We went across the border to help make improvements to a shelter that is now housing asylum-seekers sent back to Mexico to await their immigration hearings.
This shelter was already doing important work, providing a safe refuge for victims of domestic abuse and feeding the neighborhood schoolchildren every afternoon.
Our government had turned these asylum-seekers away and sent them back, so this shelter that was already doing so much opened their doors and let them in.
“I was a stranger and you invited me in,” Jesus said to those who were judged righteous. This parable in Matthew 25 burns in my heart today.
The words in this passage – and it is one of many admonitions throughout the Bible to be hospitable to strangers – are being shockingly ignored.
Asylum-seekers are not illegally crossing into our borders. International law gives them the right to petition our government for asylum if they are in fear for their lives in their home countries.
According to a border patrol agent we met with in El Paso, the vast majority of asylum-seekers arrive at legal points of entry and turn themselves in.
Even though, according to international law, they can cross the border and then ask for asylum.
However, a change in U.S. policy is now sending Central American asylum-seekers from some of the most dangerous countries in our hemisphere back into Mexico to await a trial in the U.S. to determine their status.
Churches in the U.S. who had begun to open shelters to meet the growing need are now separated from the people they wanted to help. Legal assistance teams are now separated from their clients.
We had a humanitarian crisis building at the border, we were told. Many said we don’t have the resources to shelter such high numbers of migrants.
If it is such a strain on our budgets to care for these people, how can we hand off this responsibility to a country with violence and poverty issues far greater than our own?
This policy has been touted as a win in the ongoing battle to combat illegal immigration.
These asylum-seekers have been characterized as caravans of people, “many of whom are criminals, drug dealers and rapists” who are invading our country.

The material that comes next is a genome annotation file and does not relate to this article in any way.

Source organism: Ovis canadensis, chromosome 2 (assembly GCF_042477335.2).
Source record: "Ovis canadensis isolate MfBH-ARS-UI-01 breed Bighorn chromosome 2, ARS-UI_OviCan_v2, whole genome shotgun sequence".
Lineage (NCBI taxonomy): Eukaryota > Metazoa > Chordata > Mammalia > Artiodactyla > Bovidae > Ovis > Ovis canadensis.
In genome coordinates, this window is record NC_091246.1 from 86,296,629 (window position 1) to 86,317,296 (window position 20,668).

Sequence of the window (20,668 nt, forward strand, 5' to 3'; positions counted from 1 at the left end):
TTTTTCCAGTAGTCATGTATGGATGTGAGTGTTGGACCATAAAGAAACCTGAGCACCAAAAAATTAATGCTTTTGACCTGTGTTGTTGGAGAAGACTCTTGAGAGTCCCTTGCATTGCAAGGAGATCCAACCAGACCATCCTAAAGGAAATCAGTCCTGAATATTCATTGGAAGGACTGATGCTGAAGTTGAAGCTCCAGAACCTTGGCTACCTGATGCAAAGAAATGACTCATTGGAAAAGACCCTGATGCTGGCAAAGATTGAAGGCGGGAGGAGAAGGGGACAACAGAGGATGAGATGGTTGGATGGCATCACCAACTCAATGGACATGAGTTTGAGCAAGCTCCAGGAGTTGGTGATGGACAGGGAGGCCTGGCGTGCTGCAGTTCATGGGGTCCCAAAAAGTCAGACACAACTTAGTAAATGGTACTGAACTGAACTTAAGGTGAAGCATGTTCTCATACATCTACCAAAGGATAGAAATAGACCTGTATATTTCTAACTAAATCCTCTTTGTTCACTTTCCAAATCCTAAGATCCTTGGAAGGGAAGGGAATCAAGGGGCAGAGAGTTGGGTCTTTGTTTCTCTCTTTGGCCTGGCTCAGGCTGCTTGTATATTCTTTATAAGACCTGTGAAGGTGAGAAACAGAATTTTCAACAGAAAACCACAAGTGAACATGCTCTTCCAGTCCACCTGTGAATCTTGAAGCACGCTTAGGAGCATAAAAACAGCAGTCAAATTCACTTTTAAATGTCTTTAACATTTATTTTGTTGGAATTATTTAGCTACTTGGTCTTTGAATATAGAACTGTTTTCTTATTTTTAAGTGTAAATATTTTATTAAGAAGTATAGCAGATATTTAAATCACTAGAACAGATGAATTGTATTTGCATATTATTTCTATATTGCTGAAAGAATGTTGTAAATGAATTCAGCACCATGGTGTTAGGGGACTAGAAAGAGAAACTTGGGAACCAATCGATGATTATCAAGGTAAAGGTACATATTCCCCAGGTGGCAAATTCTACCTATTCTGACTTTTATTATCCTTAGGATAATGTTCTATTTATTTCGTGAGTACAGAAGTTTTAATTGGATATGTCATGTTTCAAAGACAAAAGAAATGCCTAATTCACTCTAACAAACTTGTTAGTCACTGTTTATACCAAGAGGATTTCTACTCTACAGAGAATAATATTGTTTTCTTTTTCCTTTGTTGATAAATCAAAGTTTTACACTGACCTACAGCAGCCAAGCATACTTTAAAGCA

This kind of language paints a far different picture from what I encountered in Juarez.
I met and worked with families, some with small children toddling about in the cold morning in fleece onesies.
I met a father who proudly introduced his beautiful teenage daughter, and I could only wonder if her safety was the reason that he was fleeing his country.
I saw mothers washing their family laundry in pans of soapy water and hanging it on wires strung between buildings and trees.
They were not an army marching into our country to take over. Nor were these asylum-seekers here illegally.
America is a land of plenty, and when we pool our resources together, we are big givers.
Why then have we decided that those who are knocking on our door right now, those who are seeking asylum from violence, extreme poverty and severe droughts can be sent away and given nothing to ease their burdens?
Only a fraction of those seeking asylum will now have access to legal assistance. The latest policy change places restraints on work permits for those who came into the U.S. seeking asylum before the “migration protection protocols” – often referred to as the “Remain in Mexico” plan – was implemented.
Jesus made it clear that when we help those in need, we are serving him. That is how much people in need mean to him.
If we want to serve Jesus, we must take care of the least of these, the neediest and most vulnerable among us.
He made it personal. I am that oppressed person, he tells us in Matthew 25.
It will cost us to provide humane assistance, and it is an ongoing problem. Solutions to the crises in their homelands must also be found, and it will take dedicated effort from all the wealthier nations in this hemisphere to inspire hope and to assist those who are already trying to make things better.
Servanthood has never been an easy road.
We have multiple draws on our resources trying to keep the standard of living high in our country for as many people as possible.
People within our borders lack adequate health care, clothing and shelter. Others need a way to return to society after prison or need food when they are hungry.
We are called to work on their behalf as well, but we can’t forget the stranger. If we do not show hospitality to the strangers among us, we shut the door in the face of Jesus himself.